Wireless wood stove monitor

Wirelessly monitor the combustion gases temperature inside a wood stove’s chimney.

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Wood stoves are a great secondary heating source but care must be taken. It is extremely important that you use your stove in such a way that you do not lower the temperature of the combustion gases inside the chimney too much. Over a period of time, it may result in creosote build-up in the chimney (which could lead a chimney fire). There are two types of chimney thermometers: surface and probe. The latter is used with insulated chimneys. The problem with those thermometers is you have to go near to read them. With probe thermometers (INSIDE the chimney), the gases temperature must be kept between 204 and 482C (400 and 900F). Too low you get creosote build-up, too high you burn the house.

This is a version 2 of my wood stove monitor. On the first version, the thermocouple amplifier breakout board was downstairs and the microcontroller/LCD was upstairs. A >20' cable connected them together and it was a pain in the ass. The thermocouple used was applied to the surface of the chimney and the precision was poor due to lack of good contact.

The new version uses an EGT (Exhaust Gas Temperature) thermocouple and measures the gases inside the chimney. An nRF24L01+ transmits the data from downstairs to a battery operated remote display. The downstairs module has an Adafruit’s RGB backlit LCD which changes color depending of the temperature measured. The thermocouple is interfaced with an Adafruit’s MAX31855 breakout board. This chip has an internal cold-junction temperature sensor for compensation. I’m reading it to get the basement temperature. I’ve installed a thermal shield to prevent any distorted reading due to the radiated heat from the wood stove. That shield will be updated to protect the screw terminal too because it must be at the same temperature of the chip for an accurate compensation.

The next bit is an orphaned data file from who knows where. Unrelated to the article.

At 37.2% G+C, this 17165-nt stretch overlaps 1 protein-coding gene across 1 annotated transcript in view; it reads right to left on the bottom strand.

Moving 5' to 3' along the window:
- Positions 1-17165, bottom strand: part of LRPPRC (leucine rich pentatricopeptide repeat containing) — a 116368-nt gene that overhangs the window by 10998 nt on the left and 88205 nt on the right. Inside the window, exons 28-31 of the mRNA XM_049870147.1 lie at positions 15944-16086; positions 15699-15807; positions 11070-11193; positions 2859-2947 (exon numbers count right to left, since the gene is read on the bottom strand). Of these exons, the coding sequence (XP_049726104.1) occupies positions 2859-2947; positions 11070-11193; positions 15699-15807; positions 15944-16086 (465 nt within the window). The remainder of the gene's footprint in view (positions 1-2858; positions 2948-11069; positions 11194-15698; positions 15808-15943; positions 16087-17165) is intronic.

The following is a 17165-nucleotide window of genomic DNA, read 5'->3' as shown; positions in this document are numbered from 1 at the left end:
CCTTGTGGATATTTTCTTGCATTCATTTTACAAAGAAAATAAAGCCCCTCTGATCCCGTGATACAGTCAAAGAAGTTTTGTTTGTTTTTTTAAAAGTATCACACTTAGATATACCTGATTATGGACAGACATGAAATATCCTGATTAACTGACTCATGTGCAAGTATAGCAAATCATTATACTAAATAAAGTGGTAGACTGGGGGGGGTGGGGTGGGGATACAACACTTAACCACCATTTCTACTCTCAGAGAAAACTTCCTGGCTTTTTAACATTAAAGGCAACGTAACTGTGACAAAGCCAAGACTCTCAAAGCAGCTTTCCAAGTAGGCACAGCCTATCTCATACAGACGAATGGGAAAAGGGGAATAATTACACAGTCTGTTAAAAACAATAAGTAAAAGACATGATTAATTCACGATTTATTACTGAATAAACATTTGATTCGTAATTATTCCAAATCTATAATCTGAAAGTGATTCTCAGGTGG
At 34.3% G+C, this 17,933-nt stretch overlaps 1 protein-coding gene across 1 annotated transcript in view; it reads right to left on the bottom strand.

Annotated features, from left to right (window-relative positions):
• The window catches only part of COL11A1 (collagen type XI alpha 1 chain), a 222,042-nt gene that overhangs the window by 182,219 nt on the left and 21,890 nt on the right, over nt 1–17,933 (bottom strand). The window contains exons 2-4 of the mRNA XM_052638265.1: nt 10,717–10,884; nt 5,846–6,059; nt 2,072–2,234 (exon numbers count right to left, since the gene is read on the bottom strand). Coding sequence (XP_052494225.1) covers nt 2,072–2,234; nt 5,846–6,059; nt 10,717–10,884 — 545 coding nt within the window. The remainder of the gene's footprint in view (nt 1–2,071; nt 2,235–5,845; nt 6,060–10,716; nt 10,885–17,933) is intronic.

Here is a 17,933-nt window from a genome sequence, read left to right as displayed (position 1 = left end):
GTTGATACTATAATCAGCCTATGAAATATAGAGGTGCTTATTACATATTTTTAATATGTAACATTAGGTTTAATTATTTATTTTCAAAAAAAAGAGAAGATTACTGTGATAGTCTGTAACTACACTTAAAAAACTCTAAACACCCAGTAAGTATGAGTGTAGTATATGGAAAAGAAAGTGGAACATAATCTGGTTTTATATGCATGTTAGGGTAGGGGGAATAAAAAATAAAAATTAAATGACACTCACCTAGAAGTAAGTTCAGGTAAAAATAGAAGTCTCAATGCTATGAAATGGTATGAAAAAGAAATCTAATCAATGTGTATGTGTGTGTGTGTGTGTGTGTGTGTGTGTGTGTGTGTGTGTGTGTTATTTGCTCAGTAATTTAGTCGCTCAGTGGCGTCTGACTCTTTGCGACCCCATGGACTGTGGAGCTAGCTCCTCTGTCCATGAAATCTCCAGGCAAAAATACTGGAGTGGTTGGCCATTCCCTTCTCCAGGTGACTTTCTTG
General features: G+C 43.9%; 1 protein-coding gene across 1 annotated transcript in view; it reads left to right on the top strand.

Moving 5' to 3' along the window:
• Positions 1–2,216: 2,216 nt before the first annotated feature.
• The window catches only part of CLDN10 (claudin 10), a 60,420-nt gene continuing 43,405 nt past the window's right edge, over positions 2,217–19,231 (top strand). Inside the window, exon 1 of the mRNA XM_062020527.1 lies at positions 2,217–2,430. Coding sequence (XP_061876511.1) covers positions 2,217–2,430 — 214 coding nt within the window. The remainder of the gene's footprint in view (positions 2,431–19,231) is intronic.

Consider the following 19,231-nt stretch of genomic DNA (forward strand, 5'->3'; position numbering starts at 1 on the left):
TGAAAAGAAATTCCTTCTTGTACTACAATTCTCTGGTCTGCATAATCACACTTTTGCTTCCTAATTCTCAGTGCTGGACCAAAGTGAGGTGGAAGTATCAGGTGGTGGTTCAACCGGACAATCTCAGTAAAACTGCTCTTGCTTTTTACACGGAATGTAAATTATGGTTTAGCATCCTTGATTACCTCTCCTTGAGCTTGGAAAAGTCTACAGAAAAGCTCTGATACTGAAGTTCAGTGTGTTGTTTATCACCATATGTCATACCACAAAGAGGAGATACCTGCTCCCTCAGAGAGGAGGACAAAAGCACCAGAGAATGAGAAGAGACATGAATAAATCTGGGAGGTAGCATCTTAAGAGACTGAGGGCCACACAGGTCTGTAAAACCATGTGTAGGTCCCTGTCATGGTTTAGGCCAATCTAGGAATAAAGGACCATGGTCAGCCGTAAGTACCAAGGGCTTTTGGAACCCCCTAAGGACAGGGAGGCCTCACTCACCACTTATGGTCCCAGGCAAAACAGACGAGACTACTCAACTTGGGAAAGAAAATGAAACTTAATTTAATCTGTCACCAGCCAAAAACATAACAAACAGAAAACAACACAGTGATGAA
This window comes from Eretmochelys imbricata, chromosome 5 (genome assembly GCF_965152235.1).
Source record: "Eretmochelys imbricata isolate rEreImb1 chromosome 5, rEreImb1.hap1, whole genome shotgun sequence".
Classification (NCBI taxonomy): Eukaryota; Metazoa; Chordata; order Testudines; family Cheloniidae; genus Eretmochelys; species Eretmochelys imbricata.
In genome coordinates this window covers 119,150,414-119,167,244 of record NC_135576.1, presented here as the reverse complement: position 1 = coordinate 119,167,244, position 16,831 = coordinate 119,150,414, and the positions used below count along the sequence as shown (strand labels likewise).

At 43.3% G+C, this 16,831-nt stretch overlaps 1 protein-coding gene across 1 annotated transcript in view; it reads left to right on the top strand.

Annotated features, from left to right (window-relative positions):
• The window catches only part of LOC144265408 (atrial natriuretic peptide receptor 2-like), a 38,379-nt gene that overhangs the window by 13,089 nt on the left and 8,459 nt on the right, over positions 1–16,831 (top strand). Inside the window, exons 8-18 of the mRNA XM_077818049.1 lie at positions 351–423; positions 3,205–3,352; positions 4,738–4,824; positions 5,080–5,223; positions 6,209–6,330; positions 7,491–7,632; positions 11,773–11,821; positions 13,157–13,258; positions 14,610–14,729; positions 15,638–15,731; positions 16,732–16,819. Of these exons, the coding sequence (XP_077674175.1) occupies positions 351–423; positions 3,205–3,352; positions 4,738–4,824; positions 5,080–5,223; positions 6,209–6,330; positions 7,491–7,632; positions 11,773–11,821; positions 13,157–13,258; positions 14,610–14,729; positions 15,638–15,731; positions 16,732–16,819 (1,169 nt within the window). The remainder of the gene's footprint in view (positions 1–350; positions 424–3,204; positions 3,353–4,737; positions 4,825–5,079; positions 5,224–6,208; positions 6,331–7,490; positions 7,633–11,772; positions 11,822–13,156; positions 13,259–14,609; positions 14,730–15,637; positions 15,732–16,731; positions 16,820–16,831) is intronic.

The remote is equipped with a 2.2" graphic color LCD and a DS18B20 to measure the ambient temperature. The remote is powered by a salvaged LiPo battery and turn itself off after one minute without incoming signal from downstairs.

The power management circuit is a simple high side switch. Thank you Bil Herd for the tutorial!

The main board on both transmitter and receiver are DirtyPCBs I designed as a universal nRF24L01 platform. The microcontroller is a PIC16F690 running PicBASIC code (more on this in the FAQ). You’ll notice on the remote a field named “Log” (“B” on the transmitter). This is the actual log count. This project is part of a bigger one which will be published later: Power Monitor. It’s a simple hack of my smart meter to monitor the household power consumption VS exterior temperature and wood stove usage. It is currently under development. See

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  • The Internet of Wood Stoves (IoWS)!!!

    Michel02/18/2016 at 13:16 0 comments

    Yes! My wood stove monitor’s data is now received by my Power Monitor and pushed to my channel on ThingSpeak.

    The data is transmitted to another address on the same channel. I did it this way because nRF’s pipes work only for one receiver with multiple transmitter. On the Power Monitor side there is another DirtyPCB to handle the nRF24L01+. By using my “nRF platform” 99% of the code was already done! All I had to do is write some code the receive the formatted data on the second serial port available on the Power Monitor. Interconnecting them was a snap: Vcc, Gnd & Data!

    Sneak peek at my power monitor:

  • Crime against humanity corrected

    Michel02/10/2016 at 03:09 0 comments

    [Joakim Soderberg] commented on Hackaday blog entry

    "First of all, that “black on blue” is a crime against humanity (on the display) and should be fixed ASAP."